Afterward, he served in the U.S. Army for a time as a member of the Signal Corps, fixing telephone poles and other communications equipment. He was later transferred to the Training Film Division, where he wrote manuals and worked on training films. When he returned, he began actually writing comics, which were then largely composed of Westerns, romance, and horror. Lee was unhappy with his career at the time, and considered quitting. Then, however, superheroes took off, fueling Lee’s renewed interest in comics. Lee and artist Jack Kirby created a superhero team known as the Fantastic Four, the first of many such groups, and the rest, of course, is history.

That history is in no way divorced from real history, and Lee was among the first to introduce stories and characters that reflected it. Iconic heroes like the X-Men were very much a commentary on prejudice, racism, and xenophobia, many of their story arcs serving as allegory for such impactful events as the civil rights struggle. Lee used his editor’s letters to speak to these same issues, remarking, “It’s patently insane to condemn an entire race, to despise an entire nation, to vilify an entire religion. Sooner or later, if man is ever to be worthy of his destiny, we must fill our hearts with tolerance.”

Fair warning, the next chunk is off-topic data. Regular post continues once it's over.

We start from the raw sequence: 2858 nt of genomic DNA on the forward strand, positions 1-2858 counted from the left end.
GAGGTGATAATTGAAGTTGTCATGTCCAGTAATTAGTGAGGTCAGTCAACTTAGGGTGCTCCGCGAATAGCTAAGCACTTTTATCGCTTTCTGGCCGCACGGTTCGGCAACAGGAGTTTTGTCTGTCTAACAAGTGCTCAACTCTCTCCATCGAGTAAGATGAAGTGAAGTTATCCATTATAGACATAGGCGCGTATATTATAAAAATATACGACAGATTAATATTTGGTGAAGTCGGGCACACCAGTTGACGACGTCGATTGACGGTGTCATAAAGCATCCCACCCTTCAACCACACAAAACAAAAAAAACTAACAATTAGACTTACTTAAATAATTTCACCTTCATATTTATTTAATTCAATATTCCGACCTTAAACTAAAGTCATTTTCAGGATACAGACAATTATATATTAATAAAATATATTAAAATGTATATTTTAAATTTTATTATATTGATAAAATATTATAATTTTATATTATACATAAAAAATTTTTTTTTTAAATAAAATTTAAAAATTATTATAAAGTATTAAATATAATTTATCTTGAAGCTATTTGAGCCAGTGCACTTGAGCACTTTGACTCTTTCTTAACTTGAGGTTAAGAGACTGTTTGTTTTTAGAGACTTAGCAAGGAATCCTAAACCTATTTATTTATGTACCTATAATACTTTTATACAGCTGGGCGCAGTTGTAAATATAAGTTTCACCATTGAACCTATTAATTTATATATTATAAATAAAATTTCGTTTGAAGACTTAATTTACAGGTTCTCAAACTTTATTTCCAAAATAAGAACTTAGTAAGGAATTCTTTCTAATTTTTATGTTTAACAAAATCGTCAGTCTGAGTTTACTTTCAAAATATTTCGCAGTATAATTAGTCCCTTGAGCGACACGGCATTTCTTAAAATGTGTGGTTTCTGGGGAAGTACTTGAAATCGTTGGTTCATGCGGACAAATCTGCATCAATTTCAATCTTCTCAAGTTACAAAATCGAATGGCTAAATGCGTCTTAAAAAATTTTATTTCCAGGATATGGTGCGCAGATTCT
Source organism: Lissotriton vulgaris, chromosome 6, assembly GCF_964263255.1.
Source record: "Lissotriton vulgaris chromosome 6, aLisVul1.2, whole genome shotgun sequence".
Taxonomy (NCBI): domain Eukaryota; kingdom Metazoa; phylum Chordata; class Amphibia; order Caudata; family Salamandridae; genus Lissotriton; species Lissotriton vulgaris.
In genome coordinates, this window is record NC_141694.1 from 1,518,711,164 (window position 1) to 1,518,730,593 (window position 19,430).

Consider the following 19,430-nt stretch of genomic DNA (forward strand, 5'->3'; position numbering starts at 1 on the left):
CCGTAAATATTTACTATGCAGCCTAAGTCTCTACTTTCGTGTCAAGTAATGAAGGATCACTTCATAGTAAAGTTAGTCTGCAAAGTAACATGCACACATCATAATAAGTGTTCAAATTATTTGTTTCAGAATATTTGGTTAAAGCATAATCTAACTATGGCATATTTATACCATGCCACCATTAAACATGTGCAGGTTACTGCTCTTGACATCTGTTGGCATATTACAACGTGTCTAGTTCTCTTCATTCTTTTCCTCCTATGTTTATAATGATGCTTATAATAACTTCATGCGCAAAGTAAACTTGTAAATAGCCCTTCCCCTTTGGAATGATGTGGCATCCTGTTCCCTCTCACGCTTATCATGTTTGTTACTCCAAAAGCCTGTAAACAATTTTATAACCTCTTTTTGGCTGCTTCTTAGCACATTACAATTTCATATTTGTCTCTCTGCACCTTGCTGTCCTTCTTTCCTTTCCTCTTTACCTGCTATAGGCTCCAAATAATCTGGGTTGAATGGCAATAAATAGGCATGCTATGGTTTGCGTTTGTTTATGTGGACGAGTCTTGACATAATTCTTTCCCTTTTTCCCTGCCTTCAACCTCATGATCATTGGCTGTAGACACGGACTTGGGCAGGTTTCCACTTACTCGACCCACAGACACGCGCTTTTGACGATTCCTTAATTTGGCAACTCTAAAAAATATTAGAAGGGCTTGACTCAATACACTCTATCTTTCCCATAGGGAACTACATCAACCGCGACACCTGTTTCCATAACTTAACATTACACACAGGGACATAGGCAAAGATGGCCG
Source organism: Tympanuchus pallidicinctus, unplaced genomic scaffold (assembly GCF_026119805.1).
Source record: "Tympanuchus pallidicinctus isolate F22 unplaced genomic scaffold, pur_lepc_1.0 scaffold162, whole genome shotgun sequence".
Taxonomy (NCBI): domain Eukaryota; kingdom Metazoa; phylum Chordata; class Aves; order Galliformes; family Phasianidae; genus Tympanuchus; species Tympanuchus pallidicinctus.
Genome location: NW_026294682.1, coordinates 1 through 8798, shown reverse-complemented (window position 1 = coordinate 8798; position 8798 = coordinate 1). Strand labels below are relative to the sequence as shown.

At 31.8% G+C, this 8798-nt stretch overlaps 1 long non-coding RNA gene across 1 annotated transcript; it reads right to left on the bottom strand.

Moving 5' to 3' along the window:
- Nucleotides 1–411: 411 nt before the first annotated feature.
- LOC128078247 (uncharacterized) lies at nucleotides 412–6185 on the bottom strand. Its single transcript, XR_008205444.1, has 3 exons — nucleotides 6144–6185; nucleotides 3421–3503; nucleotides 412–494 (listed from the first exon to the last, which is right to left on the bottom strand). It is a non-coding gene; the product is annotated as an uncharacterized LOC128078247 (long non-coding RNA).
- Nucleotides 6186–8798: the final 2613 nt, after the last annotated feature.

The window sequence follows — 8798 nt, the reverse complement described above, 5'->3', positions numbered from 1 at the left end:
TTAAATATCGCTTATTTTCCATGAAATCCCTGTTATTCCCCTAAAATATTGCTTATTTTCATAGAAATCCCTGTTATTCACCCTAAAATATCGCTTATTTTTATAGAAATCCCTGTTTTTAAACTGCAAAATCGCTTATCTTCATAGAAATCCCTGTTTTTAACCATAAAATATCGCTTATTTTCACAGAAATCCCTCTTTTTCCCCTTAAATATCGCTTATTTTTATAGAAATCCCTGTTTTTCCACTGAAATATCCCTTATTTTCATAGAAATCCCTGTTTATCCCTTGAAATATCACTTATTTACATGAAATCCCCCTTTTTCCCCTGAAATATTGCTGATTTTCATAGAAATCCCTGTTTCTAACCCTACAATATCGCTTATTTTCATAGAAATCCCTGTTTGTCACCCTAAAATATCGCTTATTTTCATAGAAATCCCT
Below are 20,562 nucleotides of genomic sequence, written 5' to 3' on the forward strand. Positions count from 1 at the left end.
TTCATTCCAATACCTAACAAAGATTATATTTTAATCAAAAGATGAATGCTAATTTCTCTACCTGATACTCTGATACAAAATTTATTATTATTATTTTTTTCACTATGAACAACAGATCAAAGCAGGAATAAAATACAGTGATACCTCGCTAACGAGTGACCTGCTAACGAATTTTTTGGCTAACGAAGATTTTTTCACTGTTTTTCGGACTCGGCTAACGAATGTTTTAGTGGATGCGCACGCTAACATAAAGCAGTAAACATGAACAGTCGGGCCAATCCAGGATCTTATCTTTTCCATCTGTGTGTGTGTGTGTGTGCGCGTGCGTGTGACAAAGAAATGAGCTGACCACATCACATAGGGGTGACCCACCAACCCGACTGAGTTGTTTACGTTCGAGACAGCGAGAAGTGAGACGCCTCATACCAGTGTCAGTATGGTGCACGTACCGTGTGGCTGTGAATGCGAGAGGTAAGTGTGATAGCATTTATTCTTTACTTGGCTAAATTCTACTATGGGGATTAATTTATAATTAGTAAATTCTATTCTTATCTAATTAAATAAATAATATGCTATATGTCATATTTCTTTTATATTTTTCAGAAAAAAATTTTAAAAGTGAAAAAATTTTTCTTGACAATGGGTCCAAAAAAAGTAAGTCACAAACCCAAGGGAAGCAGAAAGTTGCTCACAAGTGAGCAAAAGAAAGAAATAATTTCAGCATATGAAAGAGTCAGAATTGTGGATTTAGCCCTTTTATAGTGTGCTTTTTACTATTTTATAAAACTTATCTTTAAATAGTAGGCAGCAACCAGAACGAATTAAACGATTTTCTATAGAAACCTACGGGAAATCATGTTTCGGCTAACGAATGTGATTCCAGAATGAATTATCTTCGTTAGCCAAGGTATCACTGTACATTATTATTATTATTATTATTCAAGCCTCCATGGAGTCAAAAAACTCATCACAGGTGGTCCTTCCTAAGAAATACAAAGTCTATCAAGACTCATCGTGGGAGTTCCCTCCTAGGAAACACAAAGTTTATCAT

Lee’s wife Joan died from stroke complications in 2017, and thenceforth fans became concerned that Lee had become surrounded by hangers-on who were after his money. Unauthorized checks were written from Lee’s business account without his knowledge, and $1.4 million disappeared in a complex wire-transfer transaction. Moreover, Lee’s bodyguard Mac Anderson reportedly threatened Lee and his daughter, prompting allegations of elder abuse. It would seem that the comic figure’s final days were colored by legal battles and exploitation by others, something which, if true, deserves to be addressed.

Keya Morgan, a memorabilia collector and close friend of Lee, commented, “Stan’s wife passed away, and within a day, I saw all the vultures circle around him. When you’re at your weakest, and somebody kicks you – especially when you’re a 95-year-old man . . . Whoever has been scamming him should be held responsible.”

Nevertheless, Lee was and remains beloved by fans. “Stan was an icon in his field,” said a family statement. “His fans loved him and his desire to interact with them. He loved his fans and treated them with the same respect and love they gave him. He worked tirelessly his whole life creating great characters for the world to enjoy. He wanted to inspire our imagination and for all of us to use it make the world a better place. His legacy will live on forever.”


CONTRIBUTOR

Blake Skylar
Blake Skylar

Blake is production manager, responsible for the daily assembly of the PW home page. As a writer, he has earned awards from the IWPA and ILCA, and his articles have also appeared in publications such as Workday Minnesota, EcoWatch, and Earth First News. He has covered issues including the 2010 BP oil spill in New Orleans and the 2015 U.N. Climate Conference in Paris.

He lives in Illinois and frequently visits his home state of New Jersey. He likes cats, red wine, books, music, and nature. In his spare time, he is writing a novel and working on art.